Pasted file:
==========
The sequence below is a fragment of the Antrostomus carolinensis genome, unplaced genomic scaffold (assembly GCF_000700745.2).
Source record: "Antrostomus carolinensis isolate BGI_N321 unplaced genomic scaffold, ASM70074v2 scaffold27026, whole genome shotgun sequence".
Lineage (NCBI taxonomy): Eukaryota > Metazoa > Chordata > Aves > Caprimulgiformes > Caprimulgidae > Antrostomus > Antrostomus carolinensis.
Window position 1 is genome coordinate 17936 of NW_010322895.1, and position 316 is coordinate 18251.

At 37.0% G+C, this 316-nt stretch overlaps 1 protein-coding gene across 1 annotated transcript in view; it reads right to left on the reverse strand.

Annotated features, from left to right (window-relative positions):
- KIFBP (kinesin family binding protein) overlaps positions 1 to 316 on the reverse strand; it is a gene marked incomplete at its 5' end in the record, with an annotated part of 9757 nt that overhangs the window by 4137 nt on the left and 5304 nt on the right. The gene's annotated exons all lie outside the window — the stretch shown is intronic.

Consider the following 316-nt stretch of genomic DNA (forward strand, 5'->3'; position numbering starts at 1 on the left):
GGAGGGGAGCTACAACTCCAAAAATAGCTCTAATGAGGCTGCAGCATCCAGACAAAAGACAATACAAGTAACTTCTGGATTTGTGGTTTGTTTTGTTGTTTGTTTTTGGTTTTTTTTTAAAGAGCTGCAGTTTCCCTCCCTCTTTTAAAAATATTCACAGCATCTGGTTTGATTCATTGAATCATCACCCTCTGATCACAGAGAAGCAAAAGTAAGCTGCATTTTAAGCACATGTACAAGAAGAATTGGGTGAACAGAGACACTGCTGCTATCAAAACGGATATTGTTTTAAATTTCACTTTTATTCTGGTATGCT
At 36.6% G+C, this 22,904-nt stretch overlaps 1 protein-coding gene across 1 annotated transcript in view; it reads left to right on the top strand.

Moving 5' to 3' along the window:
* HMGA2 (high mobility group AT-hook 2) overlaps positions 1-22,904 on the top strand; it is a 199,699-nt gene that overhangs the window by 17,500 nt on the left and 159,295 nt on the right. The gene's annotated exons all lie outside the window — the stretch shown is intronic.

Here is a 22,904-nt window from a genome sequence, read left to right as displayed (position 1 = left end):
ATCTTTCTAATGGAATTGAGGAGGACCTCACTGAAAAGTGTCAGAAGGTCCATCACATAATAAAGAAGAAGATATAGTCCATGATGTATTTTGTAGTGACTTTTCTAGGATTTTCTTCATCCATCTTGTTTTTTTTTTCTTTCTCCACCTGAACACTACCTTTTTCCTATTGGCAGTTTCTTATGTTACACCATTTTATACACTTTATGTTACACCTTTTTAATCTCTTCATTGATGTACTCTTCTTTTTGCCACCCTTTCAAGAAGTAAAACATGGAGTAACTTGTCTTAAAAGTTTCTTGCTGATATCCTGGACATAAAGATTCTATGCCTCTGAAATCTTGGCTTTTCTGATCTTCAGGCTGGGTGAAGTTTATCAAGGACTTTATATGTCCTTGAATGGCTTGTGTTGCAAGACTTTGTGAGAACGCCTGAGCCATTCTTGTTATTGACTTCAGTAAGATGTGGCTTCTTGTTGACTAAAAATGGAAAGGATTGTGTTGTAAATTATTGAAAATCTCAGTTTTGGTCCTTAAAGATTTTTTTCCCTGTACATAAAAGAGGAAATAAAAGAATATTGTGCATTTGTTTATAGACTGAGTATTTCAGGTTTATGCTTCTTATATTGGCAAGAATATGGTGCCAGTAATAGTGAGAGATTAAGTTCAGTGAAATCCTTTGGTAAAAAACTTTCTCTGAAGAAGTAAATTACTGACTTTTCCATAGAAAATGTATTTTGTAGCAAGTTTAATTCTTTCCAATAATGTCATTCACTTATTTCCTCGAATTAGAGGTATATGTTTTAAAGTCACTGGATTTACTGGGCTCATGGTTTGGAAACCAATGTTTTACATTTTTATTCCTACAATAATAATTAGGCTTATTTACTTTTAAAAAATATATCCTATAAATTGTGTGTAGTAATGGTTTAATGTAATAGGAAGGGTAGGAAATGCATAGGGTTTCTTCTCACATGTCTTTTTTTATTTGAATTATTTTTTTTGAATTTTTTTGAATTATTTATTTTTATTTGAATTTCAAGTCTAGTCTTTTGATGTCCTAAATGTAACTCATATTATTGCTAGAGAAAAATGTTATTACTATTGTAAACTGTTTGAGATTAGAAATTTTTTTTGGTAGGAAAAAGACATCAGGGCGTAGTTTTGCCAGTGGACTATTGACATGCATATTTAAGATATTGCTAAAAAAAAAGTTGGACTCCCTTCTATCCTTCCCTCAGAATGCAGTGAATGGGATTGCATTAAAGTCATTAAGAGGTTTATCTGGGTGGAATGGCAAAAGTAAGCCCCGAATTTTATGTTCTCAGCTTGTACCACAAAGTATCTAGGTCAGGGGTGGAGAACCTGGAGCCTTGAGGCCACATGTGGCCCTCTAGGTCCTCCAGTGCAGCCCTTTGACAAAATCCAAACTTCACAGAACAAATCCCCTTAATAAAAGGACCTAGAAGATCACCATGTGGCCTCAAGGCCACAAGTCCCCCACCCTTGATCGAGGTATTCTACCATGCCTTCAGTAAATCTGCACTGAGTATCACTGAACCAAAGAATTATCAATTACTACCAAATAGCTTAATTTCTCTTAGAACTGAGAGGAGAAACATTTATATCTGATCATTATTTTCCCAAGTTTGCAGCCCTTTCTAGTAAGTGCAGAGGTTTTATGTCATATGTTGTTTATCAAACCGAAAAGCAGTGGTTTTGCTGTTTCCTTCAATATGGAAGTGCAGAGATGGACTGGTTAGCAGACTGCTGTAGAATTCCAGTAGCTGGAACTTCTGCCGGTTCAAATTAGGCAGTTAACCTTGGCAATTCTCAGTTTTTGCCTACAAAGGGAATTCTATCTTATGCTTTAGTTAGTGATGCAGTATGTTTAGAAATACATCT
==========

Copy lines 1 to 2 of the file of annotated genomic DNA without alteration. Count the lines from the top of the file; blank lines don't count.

The sequence below is a fragment of the Antrostomus carolinensis genome, unplaced genomic scaffold (assembly GCF_000700745.2).
Source record: "Antrostomus carolinensis isolate BGI_N321 unplaced genomic scaffold, ASM70074v2 scaffold27026, whole genome shotgun sequence".